Sunday, January 30, 2011

MRT or LRT?


I have two options en route to UP for my PhD, from Taft Avenue. I can go north or south, but both have its advantages and disadvantages, and from a commuter the difference between the two are clear, simple and even stupid.

South-bound, I have to take LRT1, get off at EDSA station, do some window shopping or snack at MetroMall if I have time. Since, I am most often in a hurry, I skip the latter in my itenerary. Besides, in peak hours taking the MRT even from its first station is a struggle. I get used to it though, because its the same thing in LRT1 at peak hours.

Rarely, that I can get a seat in LRT1. It takes one to be swift, alert and sturdy as a wrestler to aboard the train. One should be ready for a literal face off, and switch off his nostrils to avoid the pungent breath, arm pits and body sweat from other passengers. Body to body, its like mixed martial arts being sardined inside the LRT1 coach. There are more passengers than the space could take.

The worst things one could experience in this commute, aside from delays are faulty air conditioning and being sexually taken advantaged. Humps and bumps go with some forms of ass rubs and ball grabs. Another thing is the chance of losing your valuables from snatchers and pick pockets. My commute from LRT1 to Quezon Avenue via MRT takes a lot of time, but I learned to enjoy what it feels to be human inside a heavily packed train.


North-bound, I have to take the LRT and get off at Doroteo Jose. From Vito Cruz to Central Station, I get to enjoy scenery of Manila striding to progress, and a lot of greens especially over the Rizal Park area. From Carriedo to Doroteo, my mood swings to despair, as I see old buildings unattended and vacated if not condemned. The walkway to Recto Station of the LRT2 is a sourly open irony that pinches my heart.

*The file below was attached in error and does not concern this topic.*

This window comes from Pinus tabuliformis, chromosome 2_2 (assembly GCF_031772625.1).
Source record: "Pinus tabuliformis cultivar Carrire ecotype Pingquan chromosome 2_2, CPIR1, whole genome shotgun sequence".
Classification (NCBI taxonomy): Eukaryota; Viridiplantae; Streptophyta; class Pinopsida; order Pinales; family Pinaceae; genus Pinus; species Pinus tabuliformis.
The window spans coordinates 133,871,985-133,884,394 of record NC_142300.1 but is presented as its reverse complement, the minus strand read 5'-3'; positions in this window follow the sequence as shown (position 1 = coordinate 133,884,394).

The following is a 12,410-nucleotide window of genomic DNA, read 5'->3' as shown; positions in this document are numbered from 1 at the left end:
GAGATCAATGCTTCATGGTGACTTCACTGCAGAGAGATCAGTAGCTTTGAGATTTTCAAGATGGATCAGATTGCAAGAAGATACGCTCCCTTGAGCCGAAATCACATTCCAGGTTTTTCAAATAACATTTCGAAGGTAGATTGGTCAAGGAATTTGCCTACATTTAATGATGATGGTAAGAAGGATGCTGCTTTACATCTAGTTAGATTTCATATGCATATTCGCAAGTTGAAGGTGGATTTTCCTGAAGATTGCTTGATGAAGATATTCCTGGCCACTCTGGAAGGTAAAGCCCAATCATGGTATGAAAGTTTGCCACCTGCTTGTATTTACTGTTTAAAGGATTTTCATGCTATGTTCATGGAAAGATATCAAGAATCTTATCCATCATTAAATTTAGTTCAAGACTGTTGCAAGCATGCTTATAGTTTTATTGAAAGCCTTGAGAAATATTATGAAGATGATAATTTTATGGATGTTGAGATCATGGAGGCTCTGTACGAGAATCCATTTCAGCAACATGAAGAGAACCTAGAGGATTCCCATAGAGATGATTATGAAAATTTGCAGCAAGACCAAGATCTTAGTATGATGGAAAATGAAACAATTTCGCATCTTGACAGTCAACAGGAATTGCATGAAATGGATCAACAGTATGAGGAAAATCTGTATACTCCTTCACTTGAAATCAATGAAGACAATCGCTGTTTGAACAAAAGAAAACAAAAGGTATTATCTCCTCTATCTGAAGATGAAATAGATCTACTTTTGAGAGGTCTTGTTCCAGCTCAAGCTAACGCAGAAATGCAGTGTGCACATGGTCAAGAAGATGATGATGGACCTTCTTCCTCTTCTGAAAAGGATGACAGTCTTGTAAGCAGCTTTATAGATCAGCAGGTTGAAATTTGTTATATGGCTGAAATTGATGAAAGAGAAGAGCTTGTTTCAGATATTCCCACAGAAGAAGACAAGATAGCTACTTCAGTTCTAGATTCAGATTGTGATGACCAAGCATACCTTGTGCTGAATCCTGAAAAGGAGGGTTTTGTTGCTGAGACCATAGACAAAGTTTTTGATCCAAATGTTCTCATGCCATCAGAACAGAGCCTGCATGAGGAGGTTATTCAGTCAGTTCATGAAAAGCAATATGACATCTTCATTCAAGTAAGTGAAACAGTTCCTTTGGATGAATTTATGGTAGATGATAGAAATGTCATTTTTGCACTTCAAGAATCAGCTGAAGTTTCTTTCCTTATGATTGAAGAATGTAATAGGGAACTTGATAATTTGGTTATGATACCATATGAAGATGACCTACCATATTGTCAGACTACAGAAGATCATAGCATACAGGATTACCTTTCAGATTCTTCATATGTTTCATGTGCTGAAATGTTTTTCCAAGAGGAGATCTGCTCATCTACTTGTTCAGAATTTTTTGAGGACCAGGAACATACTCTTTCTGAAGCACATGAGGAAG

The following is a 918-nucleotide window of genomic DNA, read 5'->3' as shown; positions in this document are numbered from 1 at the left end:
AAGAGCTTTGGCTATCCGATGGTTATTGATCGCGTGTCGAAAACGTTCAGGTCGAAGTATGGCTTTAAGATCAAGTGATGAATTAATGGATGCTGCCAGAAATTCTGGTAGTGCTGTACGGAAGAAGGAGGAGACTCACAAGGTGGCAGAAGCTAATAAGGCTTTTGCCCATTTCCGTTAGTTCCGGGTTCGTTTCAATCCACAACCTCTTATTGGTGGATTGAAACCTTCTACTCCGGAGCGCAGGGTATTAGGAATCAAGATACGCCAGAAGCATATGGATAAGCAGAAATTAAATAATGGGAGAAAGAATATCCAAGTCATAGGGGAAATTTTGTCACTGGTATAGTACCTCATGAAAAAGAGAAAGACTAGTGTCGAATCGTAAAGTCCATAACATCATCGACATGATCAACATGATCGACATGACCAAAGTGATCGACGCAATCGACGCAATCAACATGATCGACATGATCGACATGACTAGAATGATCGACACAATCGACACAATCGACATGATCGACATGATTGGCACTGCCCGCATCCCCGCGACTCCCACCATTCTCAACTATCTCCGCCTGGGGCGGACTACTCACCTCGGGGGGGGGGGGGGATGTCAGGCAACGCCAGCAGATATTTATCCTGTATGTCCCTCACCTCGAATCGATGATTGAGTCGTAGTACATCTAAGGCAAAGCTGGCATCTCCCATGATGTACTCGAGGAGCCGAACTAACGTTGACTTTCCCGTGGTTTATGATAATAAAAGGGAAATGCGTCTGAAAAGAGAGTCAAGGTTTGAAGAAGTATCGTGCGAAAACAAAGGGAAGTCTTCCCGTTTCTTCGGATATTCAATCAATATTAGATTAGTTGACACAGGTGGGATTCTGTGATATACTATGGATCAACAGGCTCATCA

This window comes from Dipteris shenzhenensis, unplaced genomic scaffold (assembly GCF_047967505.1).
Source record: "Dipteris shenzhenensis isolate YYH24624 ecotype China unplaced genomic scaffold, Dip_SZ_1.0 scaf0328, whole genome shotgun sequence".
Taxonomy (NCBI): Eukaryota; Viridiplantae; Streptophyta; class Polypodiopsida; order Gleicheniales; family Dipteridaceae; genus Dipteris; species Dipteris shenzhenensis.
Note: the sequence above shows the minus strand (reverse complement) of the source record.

The Manila City Jail seats there around a thick population of informal settlers, and in the background the FEU building, some other commercial buildings and the tall structure of the LRT2 Terminal. The commute from here to Katipunan is much smoother and I have higher chance to get a seat. Here, I learned of the difference between the MRT and the LRT.

Reviewing my notes from the class, I was interrupted by the loud conversation of two passengers who stepped in from Legarda station. One man bolsters to his companion, "You know this LRT is like the train in Singapore, it's big unlike the MRT". The other guy was surprised to know that trivia, and probably must be proud of what he heard. The first man continues: "Because the LRT means Large Rail Transit, and the MRT is Medium Rail Transit, that's why the MRT is smaller".

Huh!? I would have believed him, if I don't get squeezed in LRT1 and if LRT2 has guranteed seats always. I must be wrong to learn that MRT stands for Metro Rail Transit and the LRT as Light Rail Transit, or had the government changed its name to go with the fare hike?

Wednesday, January 26, 2011

Happy Catholic Teacher's Day!

Aside from celebrating the world teacher's day, so there is this Catholic teacher's day. But what differentiates a Catholic teacher from other teachers?

In the trainings I gave to some school teachers, I left them with a Bible quote "Many are called, but few are chosen". Jesus' apostles are no way different from a Catholic teacher. Jesus called many, but few were chosen to become witnesses to Christ's love, mercy, kindness and self-lessness. They took the narrow road and they too were persecuted.

Many heeded the vocation of Catholic teaching, but few stands out to live up the calling. Those who remained devoted to their profession continue to burn their wick to be light unto others, that they may know where they are going.